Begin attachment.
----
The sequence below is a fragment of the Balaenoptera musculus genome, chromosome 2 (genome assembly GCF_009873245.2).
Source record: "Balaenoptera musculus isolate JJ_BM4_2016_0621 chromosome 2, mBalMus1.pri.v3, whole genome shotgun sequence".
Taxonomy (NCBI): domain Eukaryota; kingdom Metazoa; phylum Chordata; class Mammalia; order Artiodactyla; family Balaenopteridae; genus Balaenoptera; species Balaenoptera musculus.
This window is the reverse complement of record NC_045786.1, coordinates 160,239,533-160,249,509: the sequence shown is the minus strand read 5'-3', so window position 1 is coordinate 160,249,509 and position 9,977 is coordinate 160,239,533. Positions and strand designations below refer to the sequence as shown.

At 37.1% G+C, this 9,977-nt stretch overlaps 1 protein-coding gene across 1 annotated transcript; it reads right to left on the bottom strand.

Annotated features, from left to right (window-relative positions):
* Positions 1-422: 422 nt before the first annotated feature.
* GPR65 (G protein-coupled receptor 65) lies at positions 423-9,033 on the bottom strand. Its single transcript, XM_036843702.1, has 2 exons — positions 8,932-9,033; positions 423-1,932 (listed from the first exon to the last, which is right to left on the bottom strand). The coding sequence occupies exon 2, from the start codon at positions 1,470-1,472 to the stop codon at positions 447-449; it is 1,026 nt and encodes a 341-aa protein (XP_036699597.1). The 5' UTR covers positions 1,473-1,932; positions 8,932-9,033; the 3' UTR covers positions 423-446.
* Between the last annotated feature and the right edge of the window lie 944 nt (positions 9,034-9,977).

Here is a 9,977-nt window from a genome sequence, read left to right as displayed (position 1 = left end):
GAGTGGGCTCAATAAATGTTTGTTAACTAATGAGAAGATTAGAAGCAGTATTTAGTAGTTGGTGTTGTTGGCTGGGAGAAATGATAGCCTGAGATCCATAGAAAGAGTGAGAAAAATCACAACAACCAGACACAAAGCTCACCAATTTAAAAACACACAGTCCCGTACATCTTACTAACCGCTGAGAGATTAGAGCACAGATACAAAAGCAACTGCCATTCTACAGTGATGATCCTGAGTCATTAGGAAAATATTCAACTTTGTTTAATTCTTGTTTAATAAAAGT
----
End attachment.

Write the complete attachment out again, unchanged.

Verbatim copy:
The sequence below is a fragment of the Balaenoptera musculus genome, chromosome 2 (genome assembly GCF_009873245.2).
Source record: "Balaenoptera musculus isolate JJ_BM4_2016_0621 chromosome 2, mBalMus1.pri.v3, whole genome shotgun sequence".
Taxonomy (NCBI): domain Eukaryota; kingdom Metazoa; phylum Chordata; class Mammalia; order Artiodactyla; family Balaenopteridae; genus Balaenoptera; species Balaenoptera musculus.
This window is the reverse complement of record NC_045786.1, coordinates 160,239,533-160,249,509: the sequence shown is the minus strand read 5'-3', so window position 1 is coordinate 160,249,509 and position 9,977 is coordinate 160,239,533. Positions and strand designations below refer to the sequence as shown.

At 37.1% G+C, this 9,977-nt stretch overlaps 1 protein-coding gene across 1 annotated transcript; it reads right to left on the bottom strand.

Annotated features, from left to right (window-relative positions):
* Positions 1-422: 422 nt before the first annotated feature.
* GPR65 (G protein-coupled receptor 65) lies at positions 423-9,033 on the bottom strand. Its single transcript, XM_036843702.1, has 2 exons — positions 8,932-9,033; positions 423-1,932 (listed from the first exon to the last, which is right to left on the bottom strand). The coding sequence occupies exon 2, from the start codon at positions 1,470-1,472 to the stop codon at positions 447-449; it is 1,026 nt and encodes a 341-aa protein (XP_036699597.1). The 5' UTR covers positions 1,473-1,932; positions 8,932-9,033; the 3' UTR covers positions 423-446.
* Between the last annotated feature and the right edge of the window lie 944 nt (positions 9,034-9,977).

Here is a 9,977-nt window from a genome sequence, read left to right as displayed (position 1 = left end):
GAGTGGGCTCAATAAATGTTTGTTAACTAATGAGAAGATTAGAAGCAGTATTTAGTAGTTGGTGTTGTTGGCTGGGAGAAATGATAGCCTGAGATCCATAGAAAGAGTGAGAAAAATCACAACAACCAGACACAAAGCTCACCAATTTAAAAACACACAGTCCCGTACATCTTACTAACCGCTGAGAGATTAGAGCACAGATACAAAAGCAACTGCCATTCTACAGTGATGATCCTGAGTCATTAGGAAAATATTCAACTTTGTTTAATTCTTGTTTAATAAAAGT